Published September 01 2011
Rep. Collin Peterson says he needs to scale back water-retention plans
Not so fast.
Facing the harsh reality of federal spending constraints, the veteran Demo-
crat acknowledged Wednesday he needs to scale back his plans.
“It’s going to be more difficult, and that’s why I have to be realistic in what we can accomplish,” Peterson said, reflecting a significant shift in tone from previous months.
Peterson says he’s now hoping to get at least $300 million guaranteed toward boosting regional flood mitigation – but even that’s not a certainty.
This fall, a special committee of Congress will outline spending cuts for the federal budget.
However much the committee demands from agriculture will influence how much the Red River Valley might get for its water projects, Peterson said.
“We’re in Never-Never Land with this whole budget process,” he said. “Nobody has any idea what’s going to happen, other than we’re going to spend less money.”
Peterson, who represents western Minnesota, is the senior Democrat on the House Ag Committee.
More than a year ago, he launched an endeavor to secure a half-billion dollars of mandatory funding in the next farm bill.
The dollars would be matched by an equal share from local and state agencies for a total of $1 billion over 10 years to pay for at least 50 retention projects throughout the valley.
Peterson believes permanent flood protection for the valley must include both retention and defensive measures.
His work complements separate plans for a Red River diversion around Fargo-Moorhead, estimated to cost $1.78 billion.
Peterson’s revised position – while disappointing – isn’t unexpected given the national budget situation, said Jon Evert, chairman of both the Clay County Commission and the Red River Basin Commission.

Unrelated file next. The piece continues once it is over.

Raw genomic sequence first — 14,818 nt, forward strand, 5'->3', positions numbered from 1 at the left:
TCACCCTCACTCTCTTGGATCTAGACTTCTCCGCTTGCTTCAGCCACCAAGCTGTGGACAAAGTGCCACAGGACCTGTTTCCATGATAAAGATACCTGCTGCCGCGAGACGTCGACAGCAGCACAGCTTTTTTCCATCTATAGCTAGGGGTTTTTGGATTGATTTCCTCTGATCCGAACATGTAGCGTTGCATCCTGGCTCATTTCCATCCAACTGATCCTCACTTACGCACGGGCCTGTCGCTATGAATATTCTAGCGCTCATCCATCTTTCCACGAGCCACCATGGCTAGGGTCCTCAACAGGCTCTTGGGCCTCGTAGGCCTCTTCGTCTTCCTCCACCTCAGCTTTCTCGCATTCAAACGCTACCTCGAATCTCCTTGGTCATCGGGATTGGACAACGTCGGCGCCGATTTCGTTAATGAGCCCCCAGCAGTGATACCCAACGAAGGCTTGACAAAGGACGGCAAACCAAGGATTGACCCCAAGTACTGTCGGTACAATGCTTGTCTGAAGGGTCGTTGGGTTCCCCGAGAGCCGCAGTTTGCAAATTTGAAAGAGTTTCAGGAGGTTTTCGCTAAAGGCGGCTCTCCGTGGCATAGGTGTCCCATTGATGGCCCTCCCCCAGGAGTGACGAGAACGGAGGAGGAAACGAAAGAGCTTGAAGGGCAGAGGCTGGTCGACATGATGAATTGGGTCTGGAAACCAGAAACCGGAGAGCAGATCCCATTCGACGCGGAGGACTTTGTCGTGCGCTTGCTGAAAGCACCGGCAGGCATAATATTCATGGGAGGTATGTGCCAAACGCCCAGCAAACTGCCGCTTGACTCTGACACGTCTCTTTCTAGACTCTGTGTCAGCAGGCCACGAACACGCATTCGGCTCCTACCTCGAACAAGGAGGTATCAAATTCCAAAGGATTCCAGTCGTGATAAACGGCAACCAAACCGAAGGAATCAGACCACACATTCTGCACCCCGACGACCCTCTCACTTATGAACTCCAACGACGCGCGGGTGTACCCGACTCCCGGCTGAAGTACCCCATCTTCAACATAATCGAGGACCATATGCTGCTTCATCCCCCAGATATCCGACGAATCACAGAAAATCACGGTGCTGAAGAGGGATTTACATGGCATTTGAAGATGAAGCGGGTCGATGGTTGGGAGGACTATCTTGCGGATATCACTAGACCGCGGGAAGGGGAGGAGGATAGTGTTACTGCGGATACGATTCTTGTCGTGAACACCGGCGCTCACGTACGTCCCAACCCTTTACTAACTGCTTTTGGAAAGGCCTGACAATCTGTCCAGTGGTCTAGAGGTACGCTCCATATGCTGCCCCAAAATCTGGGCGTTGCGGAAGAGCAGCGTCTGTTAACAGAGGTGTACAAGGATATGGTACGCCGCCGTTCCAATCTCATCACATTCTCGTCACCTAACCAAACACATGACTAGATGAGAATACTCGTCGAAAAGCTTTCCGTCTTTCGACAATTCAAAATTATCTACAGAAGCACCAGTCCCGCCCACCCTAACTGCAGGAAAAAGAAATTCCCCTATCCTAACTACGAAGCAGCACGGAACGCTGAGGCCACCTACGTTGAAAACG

“We had hoped what he said earlier would come true, but nobody was expecting it because of the changes in Washington,” Evert said.
Nonetheless, fewer federal dollars “will make a difference,” Evert said.
“It does cost a lot of money to retain water, and that money was going to be a major source of revenue to reach 20 percent retention across the valley,” he said.
But despite the obstacles, Peterson said his goal remains unchanged of creating 1 million acre-feet of storage between North Dakota and Minnesota.
But with potentially $200 million less guaranteed than originally planned, the funding won’t be “as effective” for local water officials, Peterson said.
Local leaders won’t have the luxury of planning for the future, as they would have had if they could bank on federal dollars coming in, Peterson said.
Nonetheless, top officials at the Natural Resources Conservation Service have vowed to support a funding stream through that federal agency so, at least, the retention projects can still happen.
“We’d still get it done,” Peterson said.
Even if the money were available immediately, Peterson said local groups would have to scramble just to find projects that are ready to move forward.
“It’s going to take a while to get this stuff in place; we don’t do this overnight,” Peterson said Wednesday.
Peterson met Wednesday with regional, state and federal water officials and representatives from various farming groups.
As part of retention, Peterson said he wants to emphasize projects that are environmentally friendly and also allow crop producers to make the most out of their land.
Readers can reach Forum reporter Kristen Daum at (701) 241-5541